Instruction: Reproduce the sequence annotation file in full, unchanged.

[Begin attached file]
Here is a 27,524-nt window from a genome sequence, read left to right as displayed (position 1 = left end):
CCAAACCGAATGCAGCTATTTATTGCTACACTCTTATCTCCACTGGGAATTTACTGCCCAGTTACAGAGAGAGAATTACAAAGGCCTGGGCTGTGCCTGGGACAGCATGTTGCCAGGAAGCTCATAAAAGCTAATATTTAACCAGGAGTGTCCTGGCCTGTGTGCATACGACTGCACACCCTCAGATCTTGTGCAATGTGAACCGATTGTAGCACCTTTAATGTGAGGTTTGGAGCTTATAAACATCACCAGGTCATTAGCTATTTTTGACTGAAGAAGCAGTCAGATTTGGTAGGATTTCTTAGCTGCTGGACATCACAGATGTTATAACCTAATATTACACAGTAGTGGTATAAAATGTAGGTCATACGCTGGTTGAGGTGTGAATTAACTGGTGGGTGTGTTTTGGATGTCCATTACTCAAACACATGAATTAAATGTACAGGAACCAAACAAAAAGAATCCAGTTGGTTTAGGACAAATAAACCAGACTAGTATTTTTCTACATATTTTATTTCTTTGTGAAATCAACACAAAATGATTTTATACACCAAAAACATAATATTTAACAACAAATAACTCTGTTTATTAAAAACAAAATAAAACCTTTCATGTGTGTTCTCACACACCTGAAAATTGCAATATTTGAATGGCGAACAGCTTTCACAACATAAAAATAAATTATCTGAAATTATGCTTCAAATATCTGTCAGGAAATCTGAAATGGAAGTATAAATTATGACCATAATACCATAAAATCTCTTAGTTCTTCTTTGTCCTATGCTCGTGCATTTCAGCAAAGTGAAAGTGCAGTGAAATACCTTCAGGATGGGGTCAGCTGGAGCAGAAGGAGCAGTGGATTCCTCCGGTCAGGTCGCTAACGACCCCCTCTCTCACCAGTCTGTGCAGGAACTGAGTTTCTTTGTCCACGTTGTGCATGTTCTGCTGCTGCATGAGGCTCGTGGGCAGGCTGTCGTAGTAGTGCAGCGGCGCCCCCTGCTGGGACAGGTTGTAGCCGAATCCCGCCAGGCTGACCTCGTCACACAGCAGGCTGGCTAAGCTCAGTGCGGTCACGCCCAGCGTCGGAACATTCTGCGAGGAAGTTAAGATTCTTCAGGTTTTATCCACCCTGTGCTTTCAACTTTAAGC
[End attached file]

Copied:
Here is a 27,524-nt window from a genome sequence, read left to right as displayed (position 1 = left end):
CCAAACCGAATGCAGCTATTTATTGCTACACTCTTATCTCCACTGGGAATTTACTGCCCAGTTACAGAGAGAGAATTACAAAGGCCTGGGCTGTGCCTGGGACAGCATGTTGCCAGGAAGCTCATAAAAGCTAATATTTAACCAGGAGTGTCCTGGCCTGTGTGCATACGACTGCACACCCTCAGATCTTGTGCAATGTGAACCGATTGTAGCACCTTTAATGTGAGGTTTGGAGCTTATAAACATCACCAGGTCATTAGCTATTTTTGACTGAAGAAGCAGTCAGATTTGGTAGGATTTCTTAGCTGCTGGACATCACAGATGTTATAACCTAATATTACACAGTAGTGGTATAAAATGTAGGTCATACGCTGGTTGAGGTGTGAATTAACTGGTGGGTGTGTTTTGGATGTCCATTACTCAAACACATGAATTAAATGTACAGGAACCAAACAAAAAGAATCCAGTTGGTTTAGGACAAATAAACCAGACTAGTATTTTTCTACATATTTTATTTCTTTGTGAAATCAACACAAAATGATTTTATACACCAAAAACATAATATTTAACAACAAATAACTCTGTTTATTAAAAACAAAATAAAACCTTTCATGTGTGTTCTCACACACCTGAAAATTGCAATATTTGAATGGCGAACAGCTTTCACAACATAAAAATAAATTATCTGAAATTATGCTTCAAATATCTGTCAGGAAATCTGAAATGGAAGTATAAATTATGACCATAATACCATAAAATCTCTTAGTTCTTCTTTGTCCTATGCTCGTGCATTTCAGCAAAGTGAAAGTGCAGTGAAATACCTTCAGGATGGGGTCAGCTGGAGCAGAAGGAGCAGTGGATTCCTCCGGTCAGGTCGCTAACGACCCCCTCTCTCACCAGTCTGTGCAGGAACTGAGTTTCTTTGTCCACGTTGTGCATGTTCTGCTGCTGCATGAGGCTCGTGGGCAGGCTGTCGTAGTAGTGCAGCGGCGCCCCCTGCTGGGACAGGTTGTAGCCGAATCCCGCCAGGCTGACCTCGTCACACAGCAGGCTGGCTAAGCTCAGTGCGGTCACGCCCAGCGTCGGAACATTCTGCGAGGAAGTTAAGATTCTTCAGGTTTTATCCACCCTGTGCTTTCAACTTTAAGC